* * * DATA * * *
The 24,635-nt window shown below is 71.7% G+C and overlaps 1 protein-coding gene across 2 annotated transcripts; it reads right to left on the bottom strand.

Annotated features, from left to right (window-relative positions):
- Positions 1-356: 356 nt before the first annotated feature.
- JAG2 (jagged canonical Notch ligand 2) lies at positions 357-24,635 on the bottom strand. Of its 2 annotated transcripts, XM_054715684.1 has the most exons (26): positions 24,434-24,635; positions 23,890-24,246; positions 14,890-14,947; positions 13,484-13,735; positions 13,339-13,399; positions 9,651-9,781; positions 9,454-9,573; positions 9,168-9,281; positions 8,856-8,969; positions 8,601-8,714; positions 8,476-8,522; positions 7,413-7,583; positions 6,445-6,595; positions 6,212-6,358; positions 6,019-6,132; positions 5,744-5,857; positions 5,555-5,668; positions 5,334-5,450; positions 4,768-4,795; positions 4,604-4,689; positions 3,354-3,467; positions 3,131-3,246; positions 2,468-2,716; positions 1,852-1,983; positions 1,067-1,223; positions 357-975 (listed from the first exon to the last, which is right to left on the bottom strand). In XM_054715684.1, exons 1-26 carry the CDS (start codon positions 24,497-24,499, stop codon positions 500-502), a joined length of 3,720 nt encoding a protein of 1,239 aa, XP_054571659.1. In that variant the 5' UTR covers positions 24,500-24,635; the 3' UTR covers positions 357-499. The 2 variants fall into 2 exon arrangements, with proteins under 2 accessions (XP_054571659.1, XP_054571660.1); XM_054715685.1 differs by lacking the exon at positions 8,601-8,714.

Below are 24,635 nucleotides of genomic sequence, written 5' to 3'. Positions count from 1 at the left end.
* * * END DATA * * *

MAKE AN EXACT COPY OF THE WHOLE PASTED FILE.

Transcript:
The 24,635-nt window shown below is 71.7% G+C and overlaps 1 protein-coding gene across 2 annotated transcripts; it reads right to left on the bottom strand.

Annotated features, from left to right (window-relative positions):
- Positions 1-356: 356 nt before the first annotated feature.
- JAG2 (jagged canonical Notch ligand 2) lies at positions 357-24,635 on the bottom strand. Of its 2 annotated transcripts, XM_054715684.1 has the most exons (26): positions 24,434-24,635; positions 23,890-24,246; positions 14,890-14,947; positions 13,484-13,735; positions 13,339-13,399; positions 9,651-9,781; positions 9,454-9,573; positions 9,168-9,281; positions 8,856-8,969; positions 8,601-8,714; positions 8,476-8,522; positions 7,413-7,583; positions 6,445-6,595; positions 6,212-6,358; positions 6,019-6,132; positions 5,744-5,857; positions 5,555-5,668; positions 5,334-5,450; positions 4,768-4,795; positions 4,604-4,689; positions 3,354-3,467; positions 3,131-3,246; positions 2,468-2,716; positions 1,852-1,983; positions 1,067-1,223; positions 357-975 (listed from the first exon to the last, which is right to left on the bottom strand). In XM_054715684.1, exons 1-26 carry the CDS (start codon positions 24,497-24,499, stop codon positions 500-502), a joined length of 3,720 nt encoding a protein of 1,239 aa, XP_054571659.1. In that variant the 5' UTR covers positions 24,500-24,635; the 3' UTR covers positions 357-499. The 2 variants fall into 2 exon arrangements, with proteins under 2 accessions (XP_054571659.1, XP_054571660.1); XM_054715685.1 differs by lacking the exon at positions 8,601-8,714.

Below are 24,635 nucleotides of genomic sequence, written 5' to 3'. Positions count from 1 at the left end.